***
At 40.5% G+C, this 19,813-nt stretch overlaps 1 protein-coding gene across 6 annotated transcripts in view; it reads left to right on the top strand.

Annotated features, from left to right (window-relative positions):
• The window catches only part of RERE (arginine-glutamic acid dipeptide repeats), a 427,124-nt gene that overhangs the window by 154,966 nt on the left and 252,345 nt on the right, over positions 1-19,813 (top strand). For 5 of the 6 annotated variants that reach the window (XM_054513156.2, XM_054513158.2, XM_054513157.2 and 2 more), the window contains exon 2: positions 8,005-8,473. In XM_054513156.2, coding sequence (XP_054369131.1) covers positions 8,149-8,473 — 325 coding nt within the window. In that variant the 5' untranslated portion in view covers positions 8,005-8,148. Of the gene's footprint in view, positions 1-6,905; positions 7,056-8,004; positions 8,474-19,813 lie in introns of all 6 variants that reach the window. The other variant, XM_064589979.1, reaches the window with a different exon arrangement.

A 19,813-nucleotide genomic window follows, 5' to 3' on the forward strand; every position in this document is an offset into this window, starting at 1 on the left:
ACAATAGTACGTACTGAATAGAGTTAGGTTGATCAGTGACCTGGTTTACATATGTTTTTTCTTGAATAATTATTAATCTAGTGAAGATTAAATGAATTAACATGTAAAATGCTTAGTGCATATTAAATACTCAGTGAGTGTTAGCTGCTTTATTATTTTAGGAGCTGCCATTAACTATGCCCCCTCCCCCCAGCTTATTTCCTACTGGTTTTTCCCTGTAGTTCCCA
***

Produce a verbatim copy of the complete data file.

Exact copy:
At 40.5% G+C, this 19,813-nt stretch overlaps 1 protein-coding gene across 6 annotated transcripts in view; it reads left to right on the top strand.

Annotated features, from left to right (window-relative positions):
• The window catches only part of RERE (arginine-glutamic acid dipeptide repeats), a 427,124-nt gene that overhangs the window by 154,966 nt on the left and 252,345 nt on the right, over positions 1-19,813 (top strand). For 5 of the 6 annotated variants that reach the window (XM_054513156.2, XM_054513158.2, XM_054513157.2 and 2 more), the window contains exon 2: positions 8,005-8,473. In XM_054513156.2, coding sequence (XP_054369131.1) covers positions 8,149-8,473 — 325 coding nt within the window. In that variant the 5' untranslated portion in view covers positions 8,005-8,148. Of the gene's footprint in view, positions 1-6,905; positions 7,056-8,004; positions 8,474-19,813 lie in introns of all 6 variants that reach the window. The other variant, XM_064589979.1, reaches the window with a different exon arrangement.

A 19,813-nucleotide genomic window follows, 5' to 3' on the forward strand; every position in this document is an offset into this window, starting at 1 on the left:
ACAATAGTACGTACTGAATAGAGTTAGGTTGATCAGTGACCTGGTTTACATATGTTTTTTCTTGAATAATTATTAATCTAGTGAAGATTAAATGAATTAACATGTAAAATGCTTAGTGCATATTAAATACTCAGTGAGTGTTAGCTGCTTTATTATTTTAGGAGCTGCCATTAACTATGCCCCCTCCCCCCAGCTTATTTCCTACTGGTTTTTCCCTGTAGTTCCCA